Google Unveils New Feature To Detect AI-Generated Images

Google is adding features to its search engine to help users identify images that were generated through artificial intelligence, the New York Post reported.

Last Wednesday, Google announced that it will be adding a “markup” to the metadata of images produced by its artificial intelligence models to show that they were AI-generated. The search engine will then use the metadata to display a label on any AI-generated images that appear in search results.

According to a recent company blog post, the image will include a caption below it noting that it is “self-labeled” as being generated by artificial intelligence.

Eventually, images from other prominent photo publishers, including Shutterstock and Midjourney, will also include similar warning labels.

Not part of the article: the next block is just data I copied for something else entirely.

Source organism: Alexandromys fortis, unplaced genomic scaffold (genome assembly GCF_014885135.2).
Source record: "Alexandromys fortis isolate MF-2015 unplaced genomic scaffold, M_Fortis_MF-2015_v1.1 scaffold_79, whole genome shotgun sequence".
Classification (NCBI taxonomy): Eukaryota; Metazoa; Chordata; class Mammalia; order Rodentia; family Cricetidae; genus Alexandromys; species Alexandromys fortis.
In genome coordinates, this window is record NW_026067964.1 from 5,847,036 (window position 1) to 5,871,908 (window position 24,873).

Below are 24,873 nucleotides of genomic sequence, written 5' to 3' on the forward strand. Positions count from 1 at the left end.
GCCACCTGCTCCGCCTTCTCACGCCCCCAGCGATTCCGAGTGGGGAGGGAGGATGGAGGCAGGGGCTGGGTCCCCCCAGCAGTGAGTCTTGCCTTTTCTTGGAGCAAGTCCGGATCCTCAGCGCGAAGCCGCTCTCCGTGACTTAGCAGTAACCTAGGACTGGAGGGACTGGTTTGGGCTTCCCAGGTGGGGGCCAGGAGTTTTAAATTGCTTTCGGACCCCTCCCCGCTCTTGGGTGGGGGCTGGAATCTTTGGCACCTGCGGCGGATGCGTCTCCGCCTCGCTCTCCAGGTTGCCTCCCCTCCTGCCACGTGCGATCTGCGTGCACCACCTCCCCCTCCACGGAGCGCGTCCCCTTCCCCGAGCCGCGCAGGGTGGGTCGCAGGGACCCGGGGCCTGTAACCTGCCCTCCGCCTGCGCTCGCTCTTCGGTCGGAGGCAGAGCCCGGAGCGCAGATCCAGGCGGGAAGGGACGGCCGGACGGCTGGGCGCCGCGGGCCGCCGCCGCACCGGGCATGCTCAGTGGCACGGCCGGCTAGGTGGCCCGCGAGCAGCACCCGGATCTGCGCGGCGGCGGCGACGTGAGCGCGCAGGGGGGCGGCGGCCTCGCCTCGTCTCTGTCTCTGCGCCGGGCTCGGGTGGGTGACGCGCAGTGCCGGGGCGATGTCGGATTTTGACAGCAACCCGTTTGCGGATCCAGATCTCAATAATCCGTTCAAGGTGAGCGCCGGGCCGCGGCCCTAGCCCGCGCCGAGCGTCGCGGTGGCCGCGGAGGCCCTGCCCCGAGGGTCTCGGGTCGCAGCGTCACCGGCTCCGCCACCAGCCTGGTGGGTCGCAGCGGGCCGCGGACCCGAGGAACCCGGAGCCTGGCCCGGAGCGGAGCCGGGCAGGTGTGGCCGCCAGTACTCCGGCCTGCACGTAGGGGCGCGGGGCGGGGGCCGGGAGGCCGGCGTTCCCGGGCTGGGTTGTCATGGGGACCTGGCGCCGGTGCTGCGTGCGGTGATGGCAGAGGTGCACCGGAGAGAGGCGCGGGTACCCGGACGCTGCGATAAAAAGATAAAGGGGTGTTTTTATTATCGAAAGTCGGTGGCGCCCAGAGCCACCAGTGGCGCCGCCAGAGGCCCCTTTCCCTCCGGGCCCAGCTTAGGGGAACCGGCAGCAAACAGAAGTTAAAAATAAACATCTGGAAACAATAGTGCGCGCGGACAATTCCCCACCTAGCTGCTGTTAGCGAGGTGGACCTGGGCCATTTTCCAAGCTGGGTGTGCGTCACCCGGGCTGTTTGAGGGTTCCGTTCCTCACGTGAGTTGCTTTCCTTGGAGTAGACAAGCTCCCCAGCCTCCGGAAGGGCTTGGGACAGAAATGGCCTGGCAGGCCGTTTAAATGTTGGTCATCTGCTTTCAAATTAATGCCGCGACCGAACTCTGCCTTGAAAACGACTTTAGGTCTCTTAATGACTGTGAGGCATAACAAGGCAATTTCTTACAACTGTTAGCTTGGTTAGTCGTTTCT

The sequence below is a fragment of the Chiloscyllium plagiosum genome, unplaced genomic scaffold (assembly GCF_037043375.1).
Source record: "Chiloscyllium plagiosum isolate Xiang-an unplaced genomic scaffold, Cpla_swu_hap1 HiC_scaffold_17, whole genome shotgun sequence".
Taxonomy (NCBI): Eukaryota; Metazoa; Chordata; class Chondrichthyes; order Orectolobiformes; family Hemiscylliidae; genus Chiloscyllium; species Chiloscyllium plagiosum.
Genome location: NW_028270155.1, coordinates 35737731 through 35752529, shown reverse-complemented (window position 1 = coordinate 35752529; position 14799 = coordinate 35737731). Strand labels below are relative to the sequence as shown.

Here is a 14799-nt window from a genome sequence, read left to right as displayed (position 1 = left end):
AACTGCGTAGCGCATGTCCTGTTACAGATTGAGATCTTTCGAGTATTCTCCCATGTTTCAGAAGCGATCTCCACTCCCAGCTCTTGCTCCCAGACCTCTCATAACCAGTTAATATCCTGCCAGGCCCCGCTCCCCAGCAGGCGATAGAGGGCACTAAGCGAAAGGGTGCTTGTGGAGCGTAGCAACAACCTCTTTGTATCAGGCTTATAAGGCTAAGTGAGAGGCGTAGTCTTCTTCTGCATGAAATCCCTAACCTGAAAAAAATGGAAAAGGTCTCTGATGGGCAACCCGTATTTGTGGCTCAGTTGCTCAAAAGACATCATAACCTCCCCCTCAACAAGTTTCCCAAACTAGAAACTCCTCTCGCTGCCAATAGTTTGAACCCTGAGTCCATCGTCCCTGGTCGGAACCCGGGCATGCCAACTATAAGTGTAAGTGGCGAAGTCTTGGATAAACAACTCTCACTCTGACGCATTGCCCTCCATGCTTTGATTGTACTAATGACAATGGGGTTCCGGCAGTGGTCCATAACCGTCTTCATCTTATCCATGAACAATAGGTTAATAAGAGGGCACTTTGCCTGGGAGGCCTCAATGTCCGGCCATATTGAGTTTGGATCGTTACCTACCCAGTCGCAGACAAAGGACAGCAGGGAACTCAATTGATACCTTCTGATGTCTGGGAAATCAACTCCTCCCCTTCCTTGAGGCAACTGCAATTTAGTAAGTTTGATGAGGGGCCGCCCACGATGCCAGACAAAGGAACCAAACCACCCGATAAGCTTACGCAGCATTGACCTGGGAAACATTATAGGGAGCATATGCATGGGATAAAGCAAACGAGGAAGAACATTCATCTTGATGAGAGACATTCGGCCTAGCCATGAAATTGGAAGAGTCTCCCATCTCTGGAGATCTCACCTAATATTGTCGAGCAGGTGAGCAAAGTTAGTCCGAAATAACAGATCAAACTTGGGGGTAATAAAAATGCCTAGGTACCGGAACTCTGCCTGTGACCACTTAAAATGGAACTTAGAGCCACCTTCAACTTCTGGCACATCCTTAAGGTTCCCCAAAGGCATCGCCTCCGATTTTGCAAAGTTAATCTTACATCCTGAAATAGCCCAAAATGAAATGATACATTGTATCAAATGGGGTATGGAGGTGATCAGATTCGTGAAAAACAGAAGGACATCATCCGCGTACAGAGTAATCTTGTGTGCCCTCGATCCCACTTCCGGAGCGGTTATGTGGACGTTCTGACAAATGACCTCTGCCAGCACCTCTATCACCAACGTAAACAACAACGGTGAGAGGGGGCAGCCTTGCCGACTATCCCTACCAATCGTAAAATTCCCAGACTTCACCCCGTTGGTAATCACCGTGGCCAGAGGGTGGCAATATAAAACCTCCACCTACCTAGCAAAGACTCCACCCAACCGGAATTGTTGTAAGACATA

In addition to the labels, Google will debut another tool called “about this image” within its search engine sometime in the “coming months,” the blog post said. This tab will give users easy access to details about a particular image that appears in the search results, including where the image has appeared online and when it was initially “indexed” by Google.

As an example of how the tool will work, Google presented an AI-generated image depicting the faking of the Apollo 11 moon landing in July 1969 that features a film crew. When a user clicks on the “about this image” tab, the user will see links to articles debunking the image as well as other key details to confirm that the image is fake.

According to Google, this tool will provide “background information” on images that will allow users to better determine if the image is “reliable” or if they “need to take a second look.” 

Earlier this year, AI-generated images of Pope Francis in a puffy, white Balenciaga jacket and Donald Trump being hauled away by the NYPD went viral online.

The so-called “Grandfather of AI,” Dr. Geoffrey Hinton recently warned that artificial intelligence could hasten the spread of misinformation online by producing images that are almost indistinguishable from real photos or providing inaccurate answers.